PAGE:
If you elect to mount a scope on the firearm, don't go overboard with a large scope.  The scope needs to be small and compact to allow the shooter to place their cheek on the gun stock.  Holding their head off the rifle to shoot is dangerous (scope can come backward and hit eye) and difficult to shoot accurately (head floating around).  I purchased the Leupold Var-X II 2x7x33mm scope for Amber.  It mounts low and has a variable power range. On two power, it has a vast field of view to help her find the animal in the scope.  On seven power, she can pull the target in at long range.  She shot two deer this season on three power at over 150 yards - hit both in the shoulder and they ran less than 40 yards.  She loves this scope!!

VX-II 2-7x33mm     

Product Highlights
The VX-II 2-7x33mm is a versatile, mid-range magnification scope useful for close cover as well as on more open terrain. It is a highly adaptable scope that fits well with a variety of shooting requirements. Multicoat 4 lens system enables it to provide a clear, bright image to the user. Easily mounted close to the rifle due to its 33mm objective bell, it is excellent for those seeking a low profile optical sight.

Special Features
• Outstanding optical quality
• Multicoat 4® lens system
• ¼ MOA click windage and elevation dials
• Leupold Full Lifetime Guarantee


Amber's Hunting Load:

She loads her own hunting and target rounds. We started this summer with six different loads and worked the list down to one that produced the tightest groups and a good feel.  From the beginning, we looked for a good powder and primer combination for the Nosler 85gr Partition and Norma Brass.  We felt the Nosler 85gr Partition and Norma Brass was a good starting foundation.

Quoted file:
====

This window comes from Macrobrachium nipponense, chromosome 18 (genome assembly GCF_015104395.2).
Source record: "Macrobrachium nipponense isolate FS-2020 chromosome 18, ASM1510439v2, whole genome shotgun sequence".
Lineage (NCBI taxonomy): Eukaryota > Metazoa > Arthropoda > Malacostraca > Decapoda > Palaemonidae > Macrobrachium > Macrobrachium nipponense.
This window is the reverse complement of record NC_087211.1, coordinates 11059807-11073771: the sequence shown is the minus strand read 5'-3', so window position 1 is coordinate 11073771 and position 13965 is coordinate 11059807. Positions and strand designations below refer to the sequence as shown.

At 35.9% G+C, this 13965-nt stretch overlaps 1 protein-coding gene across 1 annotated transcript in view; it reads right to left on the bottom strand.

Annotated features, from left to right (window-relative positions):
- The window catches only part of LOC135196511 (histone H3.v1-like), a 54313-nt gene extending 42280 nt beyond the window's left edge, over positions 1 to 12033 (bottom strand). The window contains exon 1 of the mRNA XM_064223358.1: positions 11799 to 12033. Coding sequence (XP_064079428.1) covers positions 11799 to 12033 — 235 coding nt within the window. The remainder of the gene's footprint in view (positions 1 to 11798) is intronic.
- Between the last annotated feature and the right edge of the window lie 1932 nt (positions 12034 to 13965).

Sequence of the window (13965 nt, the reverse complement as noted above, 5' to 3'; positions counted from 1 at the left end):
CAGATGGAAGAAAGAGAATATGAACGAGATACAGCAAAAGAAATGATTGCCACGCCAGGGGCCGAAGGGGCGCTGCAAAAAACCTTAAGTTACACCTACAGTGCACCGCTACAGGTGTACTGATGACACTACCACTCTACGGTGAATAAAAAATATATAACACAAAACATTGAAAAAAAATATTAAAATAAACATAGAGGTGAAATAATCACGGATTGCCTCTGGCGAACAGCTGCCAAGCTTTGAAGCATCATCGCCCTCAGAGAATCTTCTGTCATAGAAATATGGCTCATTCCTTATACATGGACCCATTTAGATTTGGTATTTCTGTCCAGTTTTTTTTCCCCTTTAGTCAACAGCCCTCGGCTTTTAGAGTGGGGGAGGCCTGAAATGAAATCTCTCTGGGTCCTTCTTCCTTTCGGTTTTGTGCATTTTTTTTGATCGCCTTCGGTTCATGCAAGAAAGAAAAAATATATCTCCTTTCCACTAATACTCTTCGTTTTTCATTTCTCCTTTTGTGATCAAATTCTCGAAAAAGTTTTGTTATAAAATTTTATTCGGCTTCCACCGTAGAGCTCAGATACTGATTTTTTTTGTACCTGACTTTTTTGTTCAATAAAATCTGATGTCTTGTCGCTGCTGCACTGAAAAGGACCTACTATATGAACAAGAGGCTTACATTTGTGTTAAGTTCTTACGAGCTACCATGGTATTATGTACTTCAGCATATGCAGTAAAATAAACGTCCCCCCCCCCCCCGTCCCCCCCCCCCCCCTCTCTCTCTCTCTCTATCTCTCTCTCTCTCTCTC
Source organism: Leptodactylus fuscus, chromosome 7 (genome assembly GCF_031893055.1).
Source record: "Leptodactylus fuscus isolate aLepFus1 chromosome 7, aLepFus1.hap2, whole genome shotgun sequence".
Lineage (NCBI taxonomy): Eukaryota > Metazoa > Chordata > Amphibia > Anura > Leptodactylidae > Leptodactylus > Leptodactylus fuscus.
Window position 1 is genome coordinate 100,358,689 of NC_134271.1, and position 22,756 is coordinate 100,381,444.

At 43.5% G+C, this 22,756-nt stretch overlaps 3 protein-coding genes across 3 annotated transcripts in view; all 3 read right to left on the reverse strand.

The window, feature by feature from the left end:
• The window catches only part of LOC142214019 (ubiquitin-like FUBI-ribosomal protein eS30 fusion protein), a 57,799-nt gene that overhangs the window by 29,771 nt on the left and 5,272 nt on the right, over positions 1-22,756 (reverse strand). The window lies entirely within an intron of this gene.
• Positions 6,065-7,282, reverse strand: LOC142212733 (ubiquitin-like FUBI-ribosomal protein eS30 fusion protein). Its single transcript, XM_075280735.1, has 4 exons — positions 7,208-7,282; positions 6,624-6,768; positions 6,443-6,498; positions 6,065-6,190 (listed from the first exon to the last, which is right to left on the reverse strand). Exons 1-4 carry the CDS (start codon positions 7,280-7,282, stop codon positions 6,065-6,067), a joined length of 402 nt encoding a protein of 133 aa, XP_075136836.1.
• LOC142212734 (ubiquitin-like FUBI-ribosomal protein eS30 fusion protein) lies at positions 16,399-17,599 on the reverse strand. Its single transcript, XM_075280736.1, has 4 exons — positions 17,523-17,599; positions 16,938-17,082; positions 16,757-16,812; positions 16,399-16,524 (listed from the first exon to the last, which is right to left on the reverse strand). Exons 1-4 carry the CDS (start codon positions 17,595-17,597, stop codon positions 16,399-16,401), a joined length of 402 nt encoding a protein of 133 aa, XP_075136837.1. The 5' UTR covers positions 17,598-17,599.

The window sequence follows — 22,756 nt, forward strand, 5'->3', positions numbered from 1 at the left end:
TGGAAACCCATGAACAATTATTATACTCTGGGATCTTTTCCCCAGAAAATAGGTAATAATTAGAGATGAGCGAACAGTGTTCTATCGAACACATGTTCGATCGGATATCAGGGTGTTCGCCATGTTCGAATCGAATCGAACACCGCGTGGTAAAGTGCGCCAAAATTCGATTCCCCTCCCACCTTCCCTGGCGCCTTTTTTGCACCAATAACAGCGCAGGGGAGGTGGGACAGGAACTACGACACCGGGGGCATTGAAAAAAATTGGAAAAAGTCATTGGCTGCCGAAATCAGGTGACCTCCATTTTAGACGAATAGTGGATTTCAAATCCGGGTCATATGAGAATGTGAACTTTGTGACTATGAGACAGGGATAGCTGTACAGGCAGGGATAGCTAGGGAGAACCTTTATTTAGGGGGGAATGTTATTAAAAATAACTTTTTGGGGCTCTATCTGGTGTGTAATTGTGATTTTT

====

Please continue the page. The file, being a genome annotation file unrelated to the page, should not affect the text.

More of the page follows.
Hunting Load:

Caliber - 243 Winchester

Case - Norma
Primer - CCI 200 - Large Rifle
Powder - Accurate 2015BR - 30.0 Grains
Bullet - Nosler 85gr Partition

Velocity - 2800 ft/sec

Accuracy - 1" groups at 100 yards
 


Being a reloader, I looked at the recoil differences between the cartridges.  The light recoil is listed as 7.1 for the 243 Win versus 11.5 for the 7mm-08 Remington.  I wanted to make sure I got a caliber that didn't have so much recoil as to "scare" her away from shooting.  Amber only weights 65 lbs. - the last thing I wanted to do was turn her against shooting.  I choose the 243 Win because I knew I could get the velocity and bullet weight down to make it shoot with very light recoil. 

She can easily shoot 20+ times at the range and normally wants to stay longer.  I bought a box of Federal factory shells loaded with 100 grain bullets.  I shot 5 of them and she shoot the other 15 at one setting.  Even with the hot factory loads - it was not a problem for her.

She loves to reload shells - it was pretty cool for her to harvest six deer this season with the shells she loaded.

I was having a talk with her one day while hunting – she was talking about how much she enjoyed hunting and I told her to consider that when I let her start dating at 30-years old – make sure her husband enjoys the outdoors.  She said, “I want to marry a guy just like you.”  That’s the greatest compliment I’ve ever received!  It can be a lot more trouble to carry kids hunting – you might not shoot that big buck or get that flock of mallards in, but they'll be grown in the blink of an eye … spend as much time with them as you can … I already miss them!